Readers' Favorite

Featured Post

Reflections on the #AtoZChallenge

by Donna Huber For the A to Z Challenge, I discussed different book genres/categories. Each day, I gave a few details about the genre/catego...

August 4, 2018

The Gone World by Tom Sweterlitsch ~ An @Audible_com Review

by Donna Huber

A time-traveling murder mystery that has so much more going on than your typical sci-fi mystery.

Amazon affiliate links are used on this site. A free audiobook was provided by Audible for an honest review.
The Gone World
February 2018; Penguin Audio
ebook, print(400 pages), audio (13 hr 37 min)
science fiction, police procedural

I read The Gone World for my post-apocalyptic book club and we had a really good discussion on Thursday.

The plot is intricate and quite complex. As was mentioned during the discussion, it spans genres and touches on a multitude of topics. So don't write this book off if you aren't interested in time travel or sci-fi.

The story in a nutshell

To sum up the book in a nutshell is a bit difficult, but here's my best try:

Shannon Moss is a Naval Criminal Investigative Service (NCIS) agent. They have discovered a way to time-travel to various futures and use this to solve murders. During these travels, they have discovered something much more troubling than just catching a killer - the Terminus. The agents privy to this method as tasked with figuring out how to stop the Terminus which wipes out mankind. Shannon discovers links between the murder of a childhood friend and the future Terminus. Can she unravel the mystery before it is too late? Important time points are 1986, 1997 and 2013.

Some themes explored

Our discussion leader provided some notes about Norse mythology that plays a role in the novel. I'm very thankful for that as I have very little familiarity with Norse mythology. So little in fact that I didn't pick up on it. If this interests you, you may want to explore more about Nagifar or Naglfari, which is the Norse ship of the dead, and Vard√łger, which is a predecessor or spirit doppelganger.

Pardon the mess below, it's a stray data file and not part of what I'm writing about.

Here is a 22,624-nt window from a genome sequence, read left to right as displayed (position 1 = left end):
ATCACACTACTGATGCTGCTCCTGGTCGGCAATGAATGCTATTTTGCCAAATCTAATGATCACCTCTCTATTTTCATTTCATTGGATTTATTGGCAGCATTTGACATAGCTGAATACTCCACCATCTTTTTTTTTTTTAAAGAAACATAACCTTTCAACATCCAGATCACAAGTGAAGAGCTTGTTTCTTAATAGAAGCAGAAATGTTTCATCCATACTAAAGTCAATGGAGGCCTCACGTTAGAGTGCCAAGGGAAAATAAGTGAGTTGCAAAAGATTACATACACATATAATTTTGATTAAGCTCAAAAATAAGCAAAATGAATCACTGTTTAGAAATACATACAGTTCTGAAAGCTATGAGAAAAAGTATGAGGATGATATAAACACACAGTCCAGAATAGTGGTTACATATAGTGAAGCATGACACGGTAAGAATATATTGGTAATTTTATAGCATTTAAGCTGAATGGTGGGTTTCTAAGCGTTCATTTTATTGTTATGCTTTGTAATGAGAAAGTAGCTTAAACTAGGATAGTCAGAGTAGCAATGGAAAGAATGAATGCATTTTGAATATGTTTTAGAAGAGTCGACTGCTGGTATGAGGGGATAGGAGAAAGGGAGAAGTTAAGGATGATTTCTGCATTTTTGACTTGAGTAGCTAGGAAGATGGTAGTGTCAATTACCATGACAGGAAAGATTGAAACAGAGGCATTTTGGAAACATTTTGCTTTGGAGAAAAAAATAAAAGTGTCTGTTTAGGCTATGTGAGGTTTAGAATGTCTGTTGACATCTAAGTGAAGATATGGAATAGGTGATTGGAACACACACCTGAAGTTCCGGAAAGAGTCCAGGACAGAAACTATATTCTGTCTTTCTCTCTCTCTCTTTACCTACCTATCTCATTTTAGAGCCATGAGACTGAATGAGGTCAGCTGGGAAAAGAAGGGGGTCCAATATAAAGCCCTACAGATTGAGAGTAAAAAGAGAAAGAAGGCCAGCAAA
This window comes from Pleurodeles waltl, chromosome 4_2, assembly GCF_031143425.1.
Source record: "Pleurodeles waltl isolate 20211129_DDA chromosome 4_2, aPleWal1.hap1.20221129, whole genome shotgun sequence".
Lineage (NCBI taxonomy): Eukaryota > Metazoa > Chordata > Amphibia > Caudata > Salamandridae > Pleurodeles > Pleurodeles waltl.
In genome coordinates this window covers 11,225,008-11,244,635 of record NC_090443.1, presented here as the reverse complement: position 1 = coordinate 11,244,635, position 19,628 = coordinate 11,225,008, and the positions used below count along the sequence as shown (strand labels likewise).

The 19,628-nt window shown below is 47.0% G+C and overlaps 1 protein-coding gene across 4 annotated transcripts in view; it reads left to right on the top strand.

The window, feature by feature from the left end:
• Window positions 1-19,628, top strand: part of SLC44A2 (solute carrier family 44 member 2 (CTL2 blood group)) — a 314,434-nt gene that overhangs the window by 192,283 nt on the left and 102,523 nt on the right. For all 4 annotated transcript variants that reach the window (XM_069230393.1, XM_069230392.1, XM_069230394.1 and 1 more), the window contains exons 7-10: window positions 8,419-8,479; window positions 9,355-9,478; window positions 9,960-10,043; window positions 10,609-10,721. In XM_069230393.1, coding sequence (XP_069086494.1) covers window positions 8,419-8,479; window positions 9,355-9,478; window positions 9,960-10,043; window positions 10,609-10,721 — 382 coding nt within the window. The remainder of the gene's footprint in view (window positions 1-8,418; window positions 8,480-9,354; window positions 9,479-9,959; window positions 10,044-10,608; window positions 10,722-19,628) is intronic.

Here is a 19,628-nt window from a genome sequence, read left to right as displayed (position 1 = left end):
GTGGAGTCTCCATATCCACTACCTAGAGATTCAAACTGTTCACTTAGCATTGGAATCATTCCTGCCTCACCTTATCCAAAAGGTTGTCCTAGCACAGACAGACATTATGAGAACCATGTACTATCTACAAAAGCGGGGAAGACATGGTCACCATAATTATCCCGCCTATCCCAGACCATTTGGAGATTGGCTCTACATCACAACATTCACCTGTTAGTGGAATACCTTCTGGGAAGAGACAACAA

In addition to Norse mythology, there are other religious themes in the novel. One character in the present often asked Shannon if she believes in the resurrection of life. During the Terminus event, Shannon sees people hanging crucified.

There is also the theme of free will versus predestination. Shannon tries to change the future outcome by gathering facts on what led to the event and then manipulating the sequence of events in the present hoping for a different outcome. However, it doesn't always change the final outcome. This is particularly related to Shannon's life. Was she manipulated into being part of this covert-branch of the government? I don't want to say too much since it is part of a big plot twist towards the end of the novel.

While the future "blinks out" it is possible to take a person from the future IFT back to the present. The person is referred to as an echo. So there is a lot to explore in the text about who are you, what is real, and a person's role in the future (linked back to the theme of free-will and predestination).